Tourism Will Bounce Back, Says Caribbean Hotel and Tourism Association

The tourism and travel industry has shown a consistent ability to bounce back from tough times, says the head of the Caribbean Hotel and Tourism Association.

“Our industry is incredibly resilient, globally as well as regionally,” CHTA CEO and Director General Frank Comito said on a CHTA/Caribbean Zoom chat. “We bounce back and we bounce back usually better and stronger than we were.”

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Some critics have said the Caribbean should diversify and move away from tourism.

“I disagree totally with that,” he said. “I think tourism presents the Caribbean with its greatest opportunity to recover and renew, and as we heard from other speakers, diversifying within tourism should guide our reshaping. We should go with our strengths.”

“We’re well positioned to recover through tourism,” Comito said. “We have a strong base of customer loyalty, unmatched natural beauty, proximity and access to major markets. Our product diversity and our resiliency and our ability to quickly bounce back from adversity.”

He also noted that the region has an outstanding health and safety record, with “some of the best standards going on right now.”

“We’re built for wellness,” he said. “We’re a culture of hospitality. And we have a Caribbean brand recognition.”

He also said tourism has been a driver of positive change in the region for more than half a century.

“It’s a major employment generator, drives infrastructure development, builds unity and … develops our people. It’s compatible with the Caribbean culture of hospitality, so it fits really well with who we are and what we offer. It works and creates local entrepreneurial activity, enhances safety and security… promotes cultures, celebrates uniqueness, effectively differentiates our markets, it attracts added airlift for travel, not only for visitors but for residents, and reduces costs as well.”

Comito said tourism is often a misunderstood socioeconomic tool.

Caribbean tourism chart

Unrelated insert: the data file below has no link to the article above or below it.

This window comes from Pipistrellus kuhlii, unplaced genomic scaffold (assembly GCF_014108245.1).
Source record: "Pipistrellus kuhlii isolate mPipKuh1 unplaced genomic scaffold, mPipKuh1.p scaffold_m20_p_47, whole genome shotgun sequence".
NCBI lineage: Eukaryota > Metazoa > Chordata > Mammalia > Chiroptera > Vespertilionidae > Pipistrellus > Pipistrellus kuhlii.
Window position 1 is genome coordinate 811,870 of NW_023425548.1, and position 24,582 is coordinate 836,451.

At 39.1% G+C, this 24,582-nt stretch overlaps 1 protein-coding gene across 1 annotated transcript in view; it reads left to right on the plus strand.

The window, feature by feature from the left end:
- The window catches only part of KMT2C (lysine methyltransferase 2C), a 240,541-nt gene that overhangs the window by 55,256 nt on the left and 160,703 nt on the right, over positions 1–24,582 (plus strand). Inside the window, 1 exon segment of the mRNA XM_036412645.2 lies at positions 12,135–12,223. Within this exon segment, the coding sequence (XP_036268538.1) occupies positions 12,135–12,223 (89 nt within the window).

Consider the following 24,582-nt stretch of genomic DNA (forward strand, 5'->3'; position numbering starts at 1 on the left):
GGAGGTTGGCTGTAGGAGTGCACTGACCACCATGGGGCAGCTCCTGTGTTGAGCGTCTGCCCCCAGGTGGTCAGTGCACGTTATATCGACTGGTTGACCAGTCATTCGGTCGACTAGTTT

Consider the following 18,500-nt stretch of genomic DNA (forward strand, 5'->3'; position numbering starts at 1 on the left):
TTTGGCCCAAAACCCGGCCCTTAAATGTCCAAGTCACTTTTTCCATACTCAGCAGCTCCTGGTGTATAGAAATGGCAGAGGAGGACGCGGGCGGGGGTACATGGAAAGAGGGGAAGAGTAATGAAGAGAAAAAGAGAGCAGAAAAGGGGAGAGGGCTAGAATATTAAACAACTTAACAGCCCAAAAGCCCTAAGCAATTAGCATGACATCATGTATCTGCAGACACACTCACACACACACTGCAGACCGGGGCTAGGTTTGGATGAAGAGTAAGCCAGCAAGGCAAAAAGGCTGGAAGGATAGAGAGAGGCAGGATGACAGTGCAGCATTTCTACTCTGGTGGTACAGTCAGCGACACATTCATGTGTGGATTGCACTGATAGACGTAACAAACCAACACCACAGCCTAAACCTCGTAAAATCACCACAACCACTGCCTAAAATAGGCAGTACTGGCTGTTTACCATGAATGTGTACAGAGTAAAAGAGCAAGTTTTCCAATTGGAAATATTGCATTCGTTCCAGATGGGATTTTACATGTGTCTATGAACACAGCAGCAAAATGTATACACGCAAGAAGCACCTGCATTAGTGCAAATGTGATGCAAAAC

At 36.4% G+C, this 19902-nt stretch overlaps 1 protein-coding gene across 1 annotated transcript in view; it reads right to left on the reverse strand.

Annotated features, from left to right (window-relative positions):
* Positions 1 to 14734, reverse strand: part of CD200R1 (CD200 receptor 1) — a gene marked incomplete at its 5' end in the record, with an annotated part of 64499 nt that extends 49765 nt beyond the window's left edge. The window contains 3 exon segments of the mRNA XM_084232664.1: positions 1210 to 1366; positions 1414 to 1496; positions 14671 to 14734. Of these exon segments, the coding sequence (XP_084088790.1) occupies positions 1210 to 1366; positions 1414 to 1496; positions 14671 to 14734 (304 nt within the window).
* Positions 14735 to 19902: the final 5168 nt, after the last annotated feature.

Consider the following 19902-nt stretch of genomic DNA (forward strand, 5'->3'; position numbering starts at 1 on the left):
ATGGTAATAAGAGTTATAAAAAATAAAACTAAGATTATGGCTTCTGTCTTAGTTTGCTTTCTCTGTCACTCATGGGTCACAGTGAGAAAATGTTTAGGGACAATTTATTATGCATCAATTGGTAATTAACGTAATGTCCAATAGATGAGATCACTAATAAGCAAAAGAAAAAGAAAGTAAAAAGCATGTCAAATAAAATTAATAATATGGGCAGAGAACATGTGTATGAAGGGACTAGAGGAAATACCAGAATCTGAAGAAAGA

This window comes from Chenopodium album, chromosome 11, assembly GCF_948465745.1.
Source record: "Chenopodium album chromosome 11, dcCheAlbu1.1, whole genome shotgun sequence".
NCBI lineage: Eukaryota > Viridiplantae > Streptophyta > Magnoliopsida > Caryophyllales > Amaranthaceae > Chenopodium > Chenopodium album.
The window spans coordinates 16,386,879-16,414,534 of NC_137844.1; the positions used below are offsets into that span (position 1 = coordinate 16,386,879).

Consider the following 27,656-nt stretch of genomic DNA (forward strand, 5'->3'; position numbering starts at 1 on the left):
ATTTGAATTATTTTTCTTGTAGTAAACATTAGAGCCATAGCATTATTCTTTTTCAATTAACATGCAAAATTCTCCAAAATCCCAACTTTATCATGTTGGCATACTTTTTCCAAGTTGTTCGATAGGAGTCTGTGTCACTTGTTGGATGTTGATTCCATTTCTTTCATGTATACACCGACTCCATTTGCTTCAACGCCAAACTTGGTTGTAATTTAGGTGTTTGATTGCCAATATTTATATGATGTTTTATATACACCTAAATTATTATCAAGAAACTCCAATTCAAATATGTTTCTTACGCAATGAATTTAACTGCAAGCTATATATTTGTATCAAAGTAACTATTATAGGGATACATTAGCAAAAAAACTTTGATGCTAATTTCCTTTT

“As the dollars circulate around our economy, it touches everything. Everything. Everything. It allows for government services for schools, education, police, infrastructure, other types of business; the bank, the beauty parlour, and so on and so on.”

Michel Julien, Officer, Tourism Market Intelligence and Competitiveness at the United Nations World Tourism Organization, said 100 to 120 million tourism jobs around the world are at risk from the pandemic.

Julien said recovery for international tourism is likely two and-a-half to four years away. “But we also assume that there will be a strong rebound by the middle of 2021.”

A lot depends on key factors, he said, including containing the virus, restoring traveller confidence and a “major lifting of travel restrictions.”

Virginia Messina, Managing Director at the World Travel and Tourism Council, said the world needs more open borders, removal of travel barriers and a reversal of bans on non-essential travel.

The world also needs a comprehensive virus testing program because the vaccine will take some time to roll out. Those tests need to be affordable, rapid tests because the PCR variety takes too long and is too expensive, she said.

Messina said she’s seen a number of technologies and innovations being employed to arrange safe and seamless travel, including health passes.

“We need to make sure a vaccine is not a requirement for international travel,” she said.

Edmund Bartlett, Jamaica’s tourism minister. (Photo by Brian Major).

Jamaica Tourism Minister Edmund Bartlett said recovery depends on open borders.

“The pandemic is the worst crisis international tourism has faced since records began being kept in the 1950s, and the Caribbean’s most severe disruption in more than a century,’ he said. “Ten of the 20 most tourism-dependent countries in the world are in the Caribbean.”

Bartlett also said Caribbean nations need to avoid fighting with one another.

“The Caribbean has to be seen as an integrated region, where we collaborate, and we share resources and we market ourselves in a multi-destination way.”

A single visa or passport for the Caribbean also would make travel in the region more seamless, he said.

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